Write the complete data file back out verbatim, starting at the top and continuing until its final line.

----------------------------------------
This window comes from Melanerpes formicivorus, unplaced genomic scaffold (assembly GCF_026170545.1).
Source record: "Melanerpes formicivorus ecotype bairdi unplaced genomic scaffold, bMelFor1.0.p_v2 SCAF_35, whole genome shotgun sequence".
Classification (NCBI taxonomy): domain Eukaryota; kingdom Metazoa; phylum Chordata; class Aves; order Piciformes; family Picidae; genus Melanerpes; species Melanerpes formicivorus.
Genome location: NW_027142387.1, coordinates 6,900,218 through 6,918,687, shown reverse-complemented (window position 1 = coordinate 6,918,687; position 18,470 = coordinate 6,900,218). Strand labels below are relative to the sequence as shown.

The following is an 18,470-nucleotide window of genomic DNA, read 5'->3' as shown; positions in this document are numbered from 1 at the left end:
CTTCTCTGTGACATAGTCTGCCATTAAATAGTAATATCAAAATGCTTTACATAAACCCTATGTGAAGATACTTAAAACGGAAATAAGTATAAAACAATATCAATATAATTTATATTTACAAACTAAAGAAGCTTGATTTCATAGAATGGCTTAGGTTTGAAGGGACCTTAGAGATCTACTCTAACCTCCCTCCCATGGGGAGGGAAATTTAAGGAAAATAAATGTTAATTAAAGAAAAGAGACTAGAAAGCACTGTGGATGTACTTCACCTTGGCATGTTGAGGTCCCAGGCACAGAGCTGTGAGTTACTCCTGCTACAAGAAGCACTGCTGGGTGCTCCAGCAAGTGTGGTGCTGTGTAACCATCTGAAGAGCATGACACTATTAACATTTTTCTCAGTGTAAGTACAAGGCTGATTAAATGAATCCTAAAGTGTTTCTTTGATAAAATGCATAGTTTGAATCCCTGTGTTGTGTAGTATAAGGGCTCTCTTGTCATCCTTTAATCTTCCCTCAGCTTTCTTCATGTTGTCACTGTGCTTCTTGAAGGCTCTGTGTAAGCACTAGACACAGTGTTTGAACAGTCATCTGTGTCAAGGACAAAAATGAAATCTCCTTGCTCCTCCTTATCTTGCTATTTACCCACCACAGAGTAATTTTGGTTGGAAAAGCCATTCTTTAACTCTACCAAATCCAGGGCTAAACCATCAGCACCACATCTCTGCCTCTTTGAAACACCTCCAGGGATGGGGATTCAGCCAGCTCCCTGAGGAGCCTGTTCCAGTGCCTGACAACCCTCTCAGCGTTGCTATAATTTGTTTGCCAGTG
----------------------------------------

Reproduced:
This window comes from Melanerpes formicivorus, unplaced genomic scaffold (assembly GCF_026170545.1).
Source record: "Melanerpes formicivorus ecotype bairdi unplaced genomic scaffold, bMelFor1.0.p_v2 SCAF_35, whole genome shotgun sequence".
Classification (NCBI taxonomy): domain Eukaryota; kingdom Metazoa; phylum Chordata; class Aves; order Piciformes; family Picidae; genus Melanerpes; species Melanerpes formicivorus.
Genome location: NW_027142387.1, coordinates 6,900,218 through 6,918,687, shown reverse-complemented (window position 1 = coordinate 6,918,687; position 18,470 = coordinate 6,900,218). Strand labels below are relative to the sequence as shown.

The following is an 18,470-nucleotide window of genomic DNA, read 5'->3' as shown; positions in this document are numbered from 1 at the left end:
CTTCTCTGTGACATAGTCTGCCATTAAATAGTAATATCAAAATGCTTTACATAAACCCTATGTGAAGATACTTAAAACGGAAATAAGTATAAAACAATATCAATATAATTTATATTTACAAACTAAAGAAGCTTGATTTCATAGAATGGCTTAGGTTTGAAGGGACCTTAGAGATCTACTCTAACCTCCCTCCCATGGGGAGGGAAATTTAAGGAAAATAAATGTTAATTAAAGAAAAGAGACTAGAAAGCACTGTGGATGTACTTCACCTTGGCATGTTGAGGTCCCAGGCACAGAGCTGTGAGTTACTCCTGCTACAAGAAGCACTGCTGGGTGCTCCAGCAAGTGTGGTGCTGTGTAACCATCTGAAGAGCATGACACTATTAACATTTTTCTCAGTGTAAGTACAAGGCTGATTAAATGAATCCTAAAGTGTTTCTTTGATAAAATGCATAGTTTGAATCCCTGTGTTGTGTAGTATAAGGGCTCTCTTGTCATCCTTTAATCTTCCCTCAGCTTTCTTCATGTTGTCACTGTGCTTCTTGAAGGCTCTGTGTAAGCACTAGACACAGTGTTTGAACAGTCATCTGTGTCAAGGACAAAAATGAAATCTCCTTGCTCCTCCTTATCTTGCTATTTACCCACCACAGAGTAATTTTGGTTGGAAAAGCCATTCTTTAACTCTACCAAATCCAGGGCTAAACCATCAGCACCACATCTCTGCCTCTTTGAAACACCTCCAGGGATGGGGATTCAGCCAGCTCCCTGAGGAGCCTGTTCCAGTGCCTGACAACCCTCTCAGCGTTGCTATAATTTGTTTGCCAGTG